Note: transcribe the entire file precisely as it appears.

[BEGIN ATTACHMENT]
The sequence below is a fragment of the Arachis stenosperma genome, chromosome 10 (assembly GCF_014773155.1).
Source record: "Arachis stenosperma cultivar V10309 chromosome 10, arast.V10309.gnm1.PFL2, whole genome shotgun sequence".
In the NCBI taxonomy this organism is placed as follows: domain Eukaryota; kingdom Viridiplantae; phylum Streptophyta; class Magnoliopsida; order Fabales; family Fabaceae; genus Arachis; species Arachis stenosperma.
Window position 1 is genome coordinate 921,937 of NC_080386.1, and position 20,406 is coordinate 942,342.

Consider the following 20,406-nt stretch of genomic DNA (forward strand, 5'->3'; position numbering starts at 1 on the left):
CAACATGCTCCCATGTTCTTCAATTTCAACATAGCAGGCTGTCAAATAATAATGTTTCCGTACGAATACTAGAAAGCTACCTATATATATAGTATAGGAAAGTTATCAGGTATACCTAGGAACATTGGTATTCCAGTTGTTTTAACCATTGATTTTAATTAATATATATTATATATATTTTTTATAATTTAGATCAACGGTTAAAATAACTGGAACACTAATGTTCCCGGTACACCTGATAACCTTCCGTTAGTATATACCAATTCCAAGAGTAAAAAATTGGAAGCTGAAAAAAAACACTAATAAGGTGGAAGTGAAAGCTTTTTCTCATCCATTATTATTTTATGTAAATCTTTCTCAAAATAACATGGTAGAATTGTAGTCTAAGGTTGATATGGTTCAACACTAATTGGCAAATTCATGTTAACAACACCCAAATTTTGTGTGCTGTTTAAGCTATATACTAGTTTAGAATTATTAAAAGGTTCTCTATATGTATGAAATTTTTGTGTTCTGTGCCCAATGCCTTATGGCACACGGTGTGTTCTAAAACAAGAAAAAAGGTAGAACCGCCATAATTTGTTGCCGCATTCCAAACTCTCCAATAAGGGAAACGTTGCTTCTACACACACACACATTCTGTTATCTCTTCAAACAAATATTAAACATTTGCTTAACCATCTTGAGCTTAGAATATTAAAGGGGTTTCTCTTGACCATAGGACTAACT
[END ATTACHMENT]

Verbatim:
The sequence below is a fragment of the Arachis stenosperma genome, chromosome 10 (assembly GCF_014773155.1).
Source record: "Arachis stenosperma cultivar V10309 chromosome 10, arast.V10309.gnm1.PFL2, whole genome shotgun sequence".
In the NCBI taxonomy this organism is placed as follows: domain Eukaryota; kingdom Viridiplantae; phylum Streptophyta; class Magnoliopsida; order Fabales; family Fabaceae; genus Arachis; species Arachis stenosperma.
Window position 1 is genome coordinate 921,937 of NC_080386.1, and position 20,406 is coordinate 942,342.

Consider the following 20,406-nt stretch of genomic DNA (forward strand, 5'->3'; position numbering starts at 1 on the left):
CAACATGCTCCCATGTTCTTCAATTTCAACATAGCAGGCTGTCAAATAATAATGTTTCCGTACGAATACTAGAAAGCTACCTATATATATAGTATAGGAAAGTTATCAGGTATACCTAGGAACATTGGTATTCCAGTTGTTTTAACCATTGATTTTAATTAATATATATTATATATATTTTTTATAATTTAGATCAACGGTTAAAATAACTGGAACACTAATGTTCCCGGTACACCTGATAACCTTCCGTTAGTATATACCAATTCCAAGAGTAAAAAATTGGAAGCTGAAAAAAAACACTAATAAGGTGGAAGTGAAAGCTTTTTCTCATCCATTATTATTTTATGTAAATCTTTCTCAAAATAACATGGTAGAATTGTAGTCTAAGGTTGATATGGTTCAACACTAATTGGCAAATTCATGTTAACAACACCCAAATTTTGTGTGCTGTTTAAGCTATATACTAGTTTAGAATTATTAAAAGGTTCTCTATATGTATGAAATTTTTGTGTTCTGTGCCCAATGCCTTATGGCACACGGTGTGTTCTAAAACAAGAAAAAAGGTAGAACCGCCATAATTTGTTGCCGCATTCCAAACTCTCCAATAAGGGAAACGTTGCTTCTACACACACACACATTCTGTTATCTCTTCAAACAAATATTAAACATTTGCTTAACCATCTTGAGCTTAGAATATTAAAGGGGTTTCTCTTGACCATAGGACTAACT